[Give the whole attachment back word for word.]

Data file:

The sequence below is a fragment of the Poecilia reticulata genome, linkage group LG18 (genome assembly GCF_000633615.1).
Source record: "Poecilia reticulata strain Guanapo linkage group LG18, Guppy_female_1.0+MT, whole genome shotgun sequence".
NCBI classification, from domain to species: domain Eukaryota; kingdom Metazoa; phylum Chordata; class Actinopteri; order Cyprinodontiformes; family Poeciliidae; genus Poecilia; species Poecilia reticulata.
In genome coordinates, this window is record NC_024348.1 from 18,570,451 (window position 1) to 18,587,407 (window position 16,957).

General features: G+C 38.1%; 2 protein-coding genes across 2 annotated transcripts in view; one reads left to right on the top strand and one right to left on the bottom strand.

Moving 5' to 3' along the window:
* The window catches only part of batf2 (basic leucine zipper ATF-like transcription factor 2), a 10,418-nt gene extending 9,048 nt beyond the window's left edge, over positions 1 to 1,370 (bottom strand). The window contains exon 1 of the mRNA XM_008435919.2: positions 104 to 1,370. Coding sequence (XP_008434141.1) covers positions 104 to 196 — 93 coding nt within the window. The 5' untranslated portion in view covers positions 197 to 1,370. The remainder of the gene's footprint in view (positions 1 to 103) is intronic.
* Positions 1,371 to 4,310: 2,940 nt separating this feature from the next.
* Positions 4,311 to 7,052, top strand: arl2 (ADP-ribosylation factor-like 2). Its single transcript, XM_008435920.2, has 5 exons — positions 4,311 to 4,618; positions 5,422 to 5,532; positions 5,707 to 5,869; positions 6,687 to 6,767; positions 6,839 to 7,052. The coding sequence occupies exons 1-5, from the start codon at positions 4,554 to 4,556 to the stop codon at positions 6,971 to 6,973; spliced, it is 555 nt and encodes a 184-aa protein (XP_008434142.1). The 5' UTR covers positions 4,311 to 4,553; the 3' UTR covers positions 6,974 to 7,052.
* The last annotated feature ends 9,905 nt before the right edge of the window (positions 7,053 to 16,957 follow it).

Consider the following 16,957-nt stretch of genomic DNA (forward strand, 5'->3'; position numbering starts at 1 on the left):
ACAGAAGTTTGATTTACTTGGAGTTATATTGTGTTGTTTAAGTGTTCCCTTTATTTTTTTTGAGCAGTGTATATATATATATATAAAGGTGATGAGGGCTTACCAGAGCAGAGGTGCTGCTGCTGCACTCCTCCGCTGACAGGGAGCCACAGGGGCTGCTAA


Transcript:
The sequence below is a fragment of the Poecilia reticulata genome, linkage group LG18 (genome assembly GCF_000633615.1).
Source record: "Poecilia reticulata strain Guanapo linkage group LG18, Guppy_female_1.0+MT, whole genome shotgun sequence".
NCBI classification, from domain to species: domain Eukaryota; kingdom Metazoa; phylum Chordata; class Actinopteri; order Cyprinodontiformes; family Poeciliidae; genus Poecilia; species Poecilia reticulata.
In genome coordinates, this window is record NC_024348.1 from 18,570,451 (window position 1) to 18,587,407 (window position 16,957).

General features: G+C 38.1%; 2 protein-coding genes across 2 annotated transcripts in view; one reads left to right on the top strand and one right to left on the bottom strand.

Moving 5' to 3' along the window:
* The window catches only part of batf2 (basic leucine zipper ATF-like transcription factor 2), a 10,418-nt gene extending 9,048 nt beyond the window's left edge, over positions 1 to 1,370 (bottom strand). The window contains exon 1 of the mRNA XM_008435919.2: positions 104 to 1,370. Coding sequence (XP_008434141.1) covers positions 104 to 196 — 93 coding nt within the window. The 5' untranslated portion in view covers positions 197 to 1,370. The remainder of the gene's footprint in view (positions 1 to 103) is intronic.
* Positions 1,371 to 4,310: 2,940 nt separating this feature from the next.
* Positions 4,311 to 7,052, top strand: arl2 (ADP-ribosylation factor-like 2). Its single transcript, XM_008435920.2, has 5 exons — positions 4,311 to 4,618; positions 5,422 to 5,532; positions 5,707 to 5,869; positions 6,687 to 6,767; positions 6,839 to 7,052. The coding sequence occupies exons 1-5, from the start codon at positions 4,554 to 4,556 to the stop codon at positions 6,971 to 6,973; spliced, it is 555 nt and encodes a 184-aa protein (XP_008434142.1). The 5' UTR covers positions 4,311 to 4,553; the 3' UTR covers positions 6,974 to 7,052.
* The last annotated feature ends 9,905 nt before the right edge of the window (positions 7,053 to 16,957 follow it).

Consider the following 16,957-nt stretch of genomic DNA (forward strand, 5'->3'; position numbering starts at 1 on the left):
ACAGAAGTTTGATTTACTTGGAGTTATATTGTGTTGTTTAAGTGTTCCCTTTATTTTTTTTGAGCAGTGTATATATATATATATAAAGGTGATGAGGGCTTACCAGAGCAGAGGTGCTGCTGCTGCACTCCTCCGCTGACAGGGAGCCACAGGGGCTGCTAA